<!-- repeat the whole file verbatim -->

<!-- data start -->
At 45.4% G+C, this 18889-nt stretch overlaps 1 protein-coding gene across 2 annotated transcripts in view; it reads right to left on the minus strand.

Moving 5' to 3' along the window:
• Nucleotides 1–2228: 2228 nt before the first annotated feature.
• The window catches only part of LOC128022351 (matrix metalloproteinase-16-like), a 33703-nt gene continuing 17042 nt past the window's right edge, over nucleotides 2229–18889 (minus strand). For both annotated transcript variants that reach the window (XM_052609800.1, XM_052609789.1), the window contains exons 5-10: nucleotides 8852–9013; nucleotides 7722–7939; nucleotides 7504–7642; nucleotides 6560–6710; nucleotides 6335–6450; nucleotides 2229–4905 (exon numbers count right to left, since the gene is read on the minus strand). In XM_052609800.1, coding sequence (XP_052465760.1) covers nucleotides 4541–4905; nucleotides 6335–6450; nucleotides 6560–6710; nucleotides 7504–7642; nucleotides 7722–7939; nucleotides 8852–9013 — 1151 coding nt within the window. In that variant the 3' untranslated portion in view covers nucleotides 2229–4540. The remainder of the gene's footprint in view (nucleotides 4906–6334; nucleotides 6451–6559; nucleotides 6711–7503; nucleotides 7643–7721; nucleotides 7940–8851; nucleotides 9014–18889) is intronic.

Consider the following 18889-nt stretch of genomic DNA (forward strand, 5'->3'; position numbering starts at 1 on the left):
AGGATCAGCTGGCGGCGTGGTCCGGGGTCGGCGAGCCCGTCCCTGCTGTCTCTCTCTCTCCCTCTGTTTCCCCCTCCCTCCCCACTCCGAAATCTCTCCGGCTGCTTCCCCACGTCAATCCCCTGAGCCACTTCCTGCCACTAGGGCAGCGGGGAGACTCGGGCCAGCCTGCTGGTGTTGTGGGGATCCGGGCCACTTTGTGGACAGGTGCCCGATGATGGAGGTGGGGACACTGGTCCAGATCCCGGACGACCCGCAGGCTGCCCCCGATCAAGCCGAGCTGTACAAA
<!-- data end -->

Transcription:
At 45.4% G+C, this 18889-nt stretch overlaps 1 protein-coding gene across 2 annotated transcripts in view; it reads right to left on the minus strand.

Moving 5' to 3' along the window:
• Nucleotides 1–2228: 2228 nt before the first annotated feature.
• The window catches only part of LOC128022351 (matrix metalloproteinase-16-like), a 33703-nt gene continuing 17042 nt past the window's right edge, over nucleotides 2229–18889 (minus strand). For both annotated transcript variants that reach the window (XM_052609800.1, XM_052609789.1), the window contains exons 5-10: nucleotides 8852–9013; nucleotides 7722–7939; nucleotides 7504–7642; nucleotides 6560–6710; nucleotides 6335–6450; nucleotides 2229–4905 (exon numbers count right to left, since the gene is read on the minus strand). In XM_052609800.1, coding sequence (XP_052465760.1) covers nucleotides 4541–4905; nucleotides 6335–6450; nucleotides 6560–6710; nucleotides 7504–7642; nucleotides 7722–7939; nucleotides 8852–9013 — 1151 coding nt within the window. In that variant the 3' untranslated portion in view covers nucleotides 2229–4540. The remainder of the gene's footprint in view (nucleotides 4906–6334; nucleotides 6451–6559; nucleotides 6711–7503; nucleotides 7643–7721; nucleotides 7940–8851; nucleotides 9014–18889) is intronic.

Consider the following 18889-nt stretch of genomic DNA (forward strand, 5'->3'; position numbering starts at 1 on the left):
AGGATCAGCTGGCGGCGTGGTCCGGGGTCGGCGAGCCCGTCCCTGCTGTCTCTCTCTCTCCCTCTGTTTCCCCCTCCCTCCCCACTCCGAAATCTCTCCGGCTGCTTCCCCACGTCAATCCCCTGAGCCACTTCCTGCCACTAGGGCAGCGGGGAGACTCGGGCCAGCCTGCTGGTGTTGTGGGGATCCGGGCCACTTTGTGGACAGGTGCCCGATGATGGAGGTGGGGACACTGGTCCAGATCCCGGACGACCCGCAGGCTGCCCCCGATCAAGCCGAGCTGTACAAA